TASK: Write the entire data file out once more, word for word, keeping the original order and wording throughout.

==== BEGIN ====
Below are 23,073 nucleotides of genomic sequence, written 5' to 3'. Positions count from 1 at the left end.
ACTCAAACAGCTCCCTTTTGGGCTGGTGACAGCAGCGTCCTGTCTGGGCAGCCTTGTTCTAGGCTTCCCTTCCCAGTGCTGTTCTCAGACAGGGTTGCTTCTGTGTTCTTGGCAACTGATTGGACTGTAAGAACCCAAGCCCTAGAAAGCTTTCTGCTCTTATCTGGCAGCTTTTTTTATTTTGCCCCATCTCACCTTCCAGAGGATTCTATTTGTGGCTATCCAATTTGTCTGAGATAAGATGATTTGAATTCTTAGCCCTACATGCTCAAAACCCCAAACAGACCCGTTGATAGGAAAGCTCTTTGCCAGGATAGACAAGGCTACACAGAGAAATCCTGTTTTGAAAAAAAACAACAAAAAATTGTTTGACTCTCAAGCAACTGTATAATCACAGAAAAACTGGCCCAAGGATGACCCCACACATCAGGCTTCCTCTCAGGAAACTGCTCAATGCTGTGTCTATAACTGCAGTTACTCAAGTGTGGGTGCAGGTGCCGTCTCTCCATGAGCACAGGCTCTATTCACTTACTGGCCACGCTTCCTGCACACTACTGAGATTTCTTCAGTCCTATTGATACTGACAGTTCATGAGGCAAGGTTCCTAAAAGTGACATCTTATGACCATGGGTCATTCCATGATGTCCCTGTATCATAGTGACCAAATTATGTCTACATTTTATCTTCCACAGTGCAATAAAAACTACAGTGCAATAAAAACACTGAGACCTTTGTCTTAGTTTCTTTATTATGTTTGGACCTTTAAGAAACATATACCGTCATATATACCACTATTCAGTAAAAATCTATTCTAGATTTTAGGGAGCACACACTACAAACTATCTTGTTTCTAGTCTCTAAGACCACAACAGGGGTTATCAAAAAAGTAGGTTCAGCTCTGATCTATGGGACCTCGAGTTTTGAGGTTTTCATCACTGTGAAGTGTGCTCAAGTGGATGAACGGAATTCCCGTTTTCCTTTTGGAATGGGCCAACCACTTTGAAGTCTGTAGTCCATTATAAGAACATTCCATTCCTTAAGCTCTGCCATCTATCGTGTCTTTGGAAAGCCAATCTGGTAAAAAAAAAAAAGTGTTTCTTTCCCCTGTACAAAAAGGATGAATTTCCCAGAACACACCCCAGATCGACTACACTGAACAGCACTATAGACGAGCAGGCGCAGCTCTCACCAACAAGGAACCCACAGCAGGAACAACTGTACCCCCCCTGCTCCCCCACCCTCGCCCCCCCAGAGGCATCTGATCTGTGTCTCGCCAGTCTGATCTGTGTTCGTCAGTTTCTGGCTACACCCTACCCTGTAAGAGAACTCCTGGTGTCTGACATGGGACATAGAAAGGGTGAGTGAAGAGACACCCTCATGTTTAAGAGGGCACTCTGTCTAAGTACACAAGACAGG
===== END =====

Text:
Below are 23,073 nucleotides of genomic sequence, written 5' to 3'. Positions count from 1 at the left end.
ACTCAAACAGCTCCCTTTTGGGCTGGTGACAGCAGCGTCCTGTCTGGGCAGCCTTGTTCTAGGCTTCCCTTCCCAGTGCTGTTCTCAGACAGGGTTGCTTCTGTGTTCTTGGCAACTGATTGGACTGTAAGAACCCAAGCCCTAGAAAGCTTTCTGCTCTTATCTGGCAGCTTTTTTTATTTTGCCCCATCTCACCTTCCAGAGGATTCTATTTGTGGCTATCCAATTTGTCTGAGATAAGATGATTTGAATTCTTAGCCCTACATGCTCAAAACCCCAAACAGACCCGTTGATAGGAAAGCTCTTTGCCAGGATAGACAAGGCTACACAGAGAAATCCTGTTTTGAAAAAAAACAACAAAAAATTGTTTGACTCTCAAGCAACTGTATAATCACAGAAAAACTGGCCCAAGGATGACCCCACACATCAGGCTTCCTCTCAGGAAACTGCTCAATGCTGTGTCTATAACTGCAGTTACTCAAGTGTGGGTGCAGGTGCCGTCTCTCCATGAGCACAGGCTCTATTCACTTACTGGCCACGCTTCCTGCACACTACTGAGATTTCTTCAGTCCTATTGATACTGACAGTTCATGAGGCAAGGTTCCTAAAAGTGACATCTTATGACCATGGGTCATTCCATGATGTCCCTGTATCATAGTGACCAAATTATGTCTACATTTTATCTTCCACAGTGCAATAAAAACTACAGTGCAATAAAAACACTGAGACCTTTGTCTTAGTTTCTTTATTATGTTTGGACCTTTAAGAAACATATACCGTCATATATACCACTATTCAGTAAAAATCTATTCTAGATTTTAGGGAGCACACACTACAAACTATCTTGTTTCTAGTCTCTAAGACCACAACAGGGGTTATCAAAAAAGTAGGTTCAGCTCTGATCTATGGGACCTCGAGTTTTGAGGTTTTCATCACTGTGAAGTGTGCTCAAGTGGATGAACGGAATTCCCGTTTTCCTTTTGGAATGGGCCAACCACTTTGAAGTCTGTAGTCCATTATAAGAACATTCCATTCCTTAAGCTCTGCCATCTATCGTGTCTTTGGAAAGCCAATCTGGTAAAAAAAAAAAAGTGTTTCTTTCCCCTGTACAAAAAGGATGAATTTCCCAGAACACACCCCAGATCGACTACACTGAACAGCACTATAGACGAGCAGGCGCAGCTCTCACCAACAAGGAACCCACAGCAGGAACAACTGTACCCCCCCTGCTCCCCCACCCTCGCCCCCCCAGAGGCATCTGATCTGTGTCTCGCCAGTCTGATCTGTGTTCGTCAGTTTCTGGCTACACCCTACCCTGTAAGAGAACTCCTGGTGTCTGACATGGGACATAGAAAGGGTGAGTGAAGAGACACCCTCATGTTTAAGAGGGCACTCTGTCTAAGTACACAAGACAGG